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28 July 2011

Our critics’ pick of Edinburgh

Art, music, comedy and theatre highlights from this year's festival and fringe.

By Staff Blogger

ART | Tim Adams

David Mach takes the 400th anniversary of the King James Bible as the inspiration for “Precious Light”, his show at the City Art Centre. Mach is professor of sculpture at the Royal Academy schools, but, aside from a crucifixion made of coat hangers, he concentrates on collage on a monumental scale, lending Noah’s flood and sundry miracles a contemporary edge.

There are further odd devotional icons at the Scottish National Gallery, which offers a first look (until 18 September) at a touring exhibition of 50 portraits of the Queen. The late Lucian Freud’s weirdly “bearded” monarch and Chris Levine’s eyes-closed majesty are the pick of the collection.

Elsewhere, at the Royal Botanic Garden’s Inverleith House, the American iconoclast Robert Rauschenberg gets a belated retrospective three years after his death. The show focuses on Rauschenberg’s late shiny, happy, reflective work.

There is also a chance to see one of Anish Kapoor’s first sculptures, and his latest, at the city’s College of Art. And if you fancy building a monumental sculpture of your own, Wasp Factories – human hives made from recycled material – are being created around the city by a team of Finns and Scots.

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THEATRE | Andrew Billen

With 2,542 shows on the Fringe and, it will seem, as many critics reviewing them, the best way to pick a show is to get to Edinburgh, find a bar and listen to the word of mouth. In the meantime, I am trying to imagine what on earth a rightwinger like John Malkovich is doing directing his old pal Julian Sands in A Celebration of Harold Pinter. I am equally intrigued that Simon Callow is starring in an adaptation of the French hit Le mardi à Monoprix, freely translated as Tuesdays at Tesco.

For those who’d rather be blinded by science, Analogue, which has a track record in Edinburgh, is using technology to present 2401 Objects, about memory and identity. Grittier-sounding is Catherine O’Shea’s Fit for Purpose, about a Somali mother and daughter caught in the UK asylum system.

The International Festival is exploring links between east and west, hence a Chinese Hamlet, a Korean Lear and a new stab in Arabic at One Thousand and One Nights. Yet it need not be that worthy. Under Stephen Earnhart, a Japanese company has adapted Haruki Murakami’s Wind-Up Bird Chronicle (20-24 August). Buy me a drink and I’ll tell you what I know: that he is, at least, an excellent novelist.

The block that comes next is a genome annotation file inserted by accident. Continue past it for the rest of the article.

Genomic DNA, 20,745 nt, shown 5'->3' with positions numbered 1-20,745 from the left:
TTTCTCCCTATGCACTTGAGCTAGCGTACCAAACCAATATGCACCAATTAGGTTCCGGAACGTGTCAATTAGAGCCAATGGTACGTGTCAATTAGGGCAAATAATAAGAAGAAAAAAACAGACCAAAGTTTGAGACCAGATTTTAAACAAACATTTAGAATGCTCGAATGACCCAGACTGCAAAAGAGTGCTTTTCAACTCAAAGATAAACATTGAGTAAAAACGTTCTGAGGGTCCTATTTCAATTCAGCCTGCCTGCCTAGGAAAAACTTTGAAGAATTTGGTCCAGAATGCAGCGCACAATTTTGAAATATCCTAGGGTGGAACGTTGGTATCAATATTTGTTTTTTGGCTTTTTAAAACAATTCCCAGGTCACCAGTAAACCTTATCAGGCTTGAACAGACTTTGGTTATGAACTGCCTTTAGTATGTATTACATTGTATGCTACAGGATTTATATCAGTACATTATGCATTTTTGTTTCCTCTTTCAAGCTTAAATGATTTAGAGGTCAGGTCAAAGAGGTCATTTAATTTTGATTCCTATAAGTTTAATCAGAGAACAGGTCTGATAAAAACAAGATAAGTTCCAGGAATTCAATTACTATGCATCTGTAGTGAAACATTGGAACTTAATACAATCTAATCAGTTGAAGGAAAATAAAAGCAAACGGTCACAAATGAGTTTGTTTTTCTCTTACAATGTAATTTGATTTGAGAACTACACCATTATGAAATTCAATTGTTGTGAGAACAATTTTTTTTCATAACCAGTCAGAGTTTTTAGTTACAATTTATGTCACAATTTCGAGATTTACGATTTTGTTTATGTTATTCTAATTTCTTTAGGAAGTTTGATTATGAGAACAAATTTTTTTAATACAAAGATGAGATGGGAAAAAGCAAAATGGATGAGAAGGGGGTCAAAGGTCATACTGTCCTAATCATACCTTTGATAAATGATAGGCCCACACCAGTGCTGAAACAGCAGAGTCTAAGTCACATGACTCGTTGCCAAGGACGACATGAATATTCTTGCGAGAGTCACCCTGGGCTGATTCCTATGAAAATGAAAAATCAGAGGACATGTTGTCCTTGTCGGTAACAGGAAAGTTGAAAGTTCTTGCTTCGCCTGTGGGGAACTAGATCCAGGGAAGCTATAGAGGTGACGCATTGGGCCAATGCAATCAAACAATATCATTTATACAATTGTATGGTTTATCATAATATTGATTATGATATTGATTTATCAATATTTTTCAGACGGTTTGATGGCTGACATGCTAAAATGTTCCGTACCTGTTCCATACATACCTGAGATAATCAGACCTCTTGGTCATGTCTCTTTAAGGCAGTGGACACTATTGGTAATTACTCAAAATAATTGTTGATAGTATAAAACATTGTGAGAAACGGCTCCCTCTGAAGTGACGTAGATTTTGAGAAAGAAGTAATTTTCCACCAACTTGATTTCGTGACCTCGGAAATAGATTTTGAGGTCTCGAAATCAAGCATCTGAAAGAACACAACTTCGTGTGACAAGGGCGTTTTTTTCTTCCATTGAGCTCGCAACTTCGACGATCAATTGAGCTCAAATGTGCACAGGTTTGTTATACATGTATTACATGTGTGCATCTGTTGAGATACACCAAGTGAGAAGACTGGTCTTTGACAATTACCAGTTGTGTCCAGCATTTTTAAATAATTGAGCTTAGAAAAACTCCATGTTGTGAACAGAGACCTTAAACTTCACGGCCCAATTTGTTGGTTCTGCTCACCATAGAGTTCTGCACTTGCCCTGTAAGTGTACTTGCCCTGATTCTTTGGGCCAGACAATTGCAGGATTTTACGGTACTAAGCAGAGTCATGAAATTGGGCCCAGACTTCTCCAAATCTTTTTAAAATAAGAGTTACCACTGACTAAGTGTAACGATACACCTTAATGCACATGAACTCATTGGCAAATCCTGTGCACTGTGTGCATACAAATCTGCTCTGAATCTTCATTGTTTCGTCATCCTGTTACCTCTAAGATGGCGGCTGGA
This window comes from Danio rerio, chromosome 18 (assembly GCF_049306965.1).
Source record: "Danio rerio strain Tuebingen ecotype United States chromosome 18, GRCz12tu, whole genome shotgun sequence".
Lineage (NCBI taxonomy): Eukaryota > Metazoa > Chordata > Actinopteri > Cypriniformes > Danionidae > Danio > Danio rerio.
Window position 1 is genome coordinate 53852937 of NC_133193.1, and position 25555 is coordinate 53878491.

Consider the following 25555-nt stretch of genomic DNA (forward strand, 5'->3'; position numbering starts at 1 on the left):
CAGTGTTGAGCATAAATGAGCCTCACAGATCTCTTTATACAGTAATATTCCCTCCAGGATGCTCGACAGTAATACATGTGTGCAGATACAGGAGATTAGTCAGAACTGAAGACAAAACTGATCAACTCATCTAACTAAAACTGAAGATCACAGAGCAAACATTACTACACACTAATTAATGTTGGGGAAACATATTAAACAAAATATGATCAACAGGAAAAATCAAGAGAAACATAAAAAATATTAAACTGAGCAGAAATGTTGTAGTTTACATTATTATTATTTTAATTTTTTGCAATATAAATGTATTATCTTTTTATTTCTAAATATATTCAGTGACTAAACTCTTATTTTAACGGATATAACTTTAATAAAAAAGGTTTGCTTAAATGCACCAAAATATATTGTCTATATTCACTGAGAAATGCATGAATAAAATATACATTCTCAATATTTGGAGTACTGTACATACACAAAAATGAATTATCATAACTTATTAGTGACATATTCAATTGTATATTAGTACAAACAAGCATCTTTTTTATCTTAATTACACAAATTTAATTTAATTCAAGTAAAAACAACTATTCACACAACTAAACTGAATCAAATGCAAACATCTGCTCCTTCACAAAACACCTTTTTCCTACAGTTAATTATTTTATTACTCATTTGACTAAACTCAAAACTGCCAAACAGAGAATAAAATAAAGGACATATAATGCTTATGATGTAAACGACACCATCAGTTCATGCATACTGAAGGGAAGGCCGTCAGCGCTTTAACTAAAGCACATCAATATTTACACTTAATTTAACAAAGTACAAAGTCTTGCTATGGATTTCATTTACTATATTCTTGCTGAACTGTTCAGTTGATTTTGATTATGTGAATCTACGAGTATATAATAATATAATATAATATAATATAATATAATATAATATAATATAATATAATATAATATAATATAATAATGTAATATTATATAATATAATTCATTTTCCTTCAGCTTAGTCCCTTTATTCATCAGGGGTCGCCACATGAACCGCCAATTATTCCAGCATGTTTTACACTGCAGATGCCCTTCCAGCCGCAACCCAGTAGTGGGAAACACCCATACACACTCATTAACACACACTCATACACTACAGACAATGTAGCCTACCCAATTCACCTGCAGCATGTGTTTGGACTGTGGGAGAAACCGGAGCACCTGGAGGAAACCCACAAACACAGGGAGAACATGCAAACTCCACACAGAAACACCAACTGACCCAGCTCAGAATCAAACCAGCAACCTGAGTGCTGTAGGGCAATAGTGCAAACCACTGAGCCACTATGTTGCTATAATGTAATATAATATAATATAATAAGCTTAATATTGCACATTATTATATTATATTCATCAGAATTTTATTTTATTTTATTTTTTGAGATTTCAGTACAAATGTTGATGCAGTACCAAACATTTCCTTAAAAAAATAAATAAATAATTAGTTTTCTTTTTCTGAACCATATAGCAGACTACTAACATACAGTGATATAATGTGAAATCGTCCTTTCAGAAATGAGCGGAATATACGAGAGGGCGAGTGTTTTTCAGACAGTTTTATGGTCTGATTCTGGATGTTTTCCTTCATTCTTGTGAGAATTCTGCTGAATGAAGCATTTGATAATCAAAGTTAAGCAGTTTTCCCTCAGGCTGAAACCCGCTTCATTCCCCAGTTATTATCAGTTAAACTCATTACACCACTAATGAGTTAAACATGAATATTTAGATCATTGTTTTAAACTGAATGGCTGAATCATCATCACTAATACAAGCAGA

COMEDY | Sophie Elmhirst

Safe islands in the swamp of the Fringe this year can be found in the form of Josie Long and Alex Horne, both with new solo shows. Tim Key will be doing another hour of nutty poems in Masterslut (and appears prematurely aged and beheaded on his poster – worth a look).

Among debut stand-ups, one to watch is Tom Rosenthal, who played the pesky younger brother in Friday Night Dinner on Channel 4. For sketches, try Jigsaw from Tom Craine, Nat Luurtsema and Dan Antopolski. And there’s a daft-sounding play about the pitfalls of pregnancy from Emily Watson Howes, called Baby Diary.

But these are all, so far, Brit acts. A wave of good comedy is on its way from Down Under: seek out Sammy J (who won Best Show at the Melbourne Comedy Festival), The Boy With Tape On His Face and Fear of a Brown Planet, two young Australian Muslim comics who are apparently political, angry and, more to the point, funny.

MUSIC | Alexandra Coghlan

This is surely the year of song. As well as a rare visit to Edinburgh from the exquisite soprano Diana Damrau, two of the world’s finest mezzos – Angelika Kirchschlager and Magdalena Kožená – appear in recital.

Opera is not neglected. René Jacobs and the Freiburg Baroque Orchestra promise a stylish introduction to a Haydn curiosity, Orlando paladino (25 August), while the Mariinsky under Valery Gergiev presents Richard Strauss’s Die Frau ohne Schatten (1-3 September) in a characteristically bold production by Jonathan Kent.

Championing local talent is the Scottish Chamber Orchestra under Robin Ticciati, which premieres one of the festival’s most exciting commissions -Toshio Hosokawa’s Blossoming II – and is joined by Kožená and Simon Keenlyside for Maurice Duruflé’s Requiem (21 August).

One should never pass up a chance to hear Martha Argerich, and she appears here with her fellow Argentinian Nelson Goerner in a repertoire for two pianos and piano duet (14 August). East meets west in another chamber highlight – the Arditti Quartet’s concert of Ravel and Takemitsu (1 September).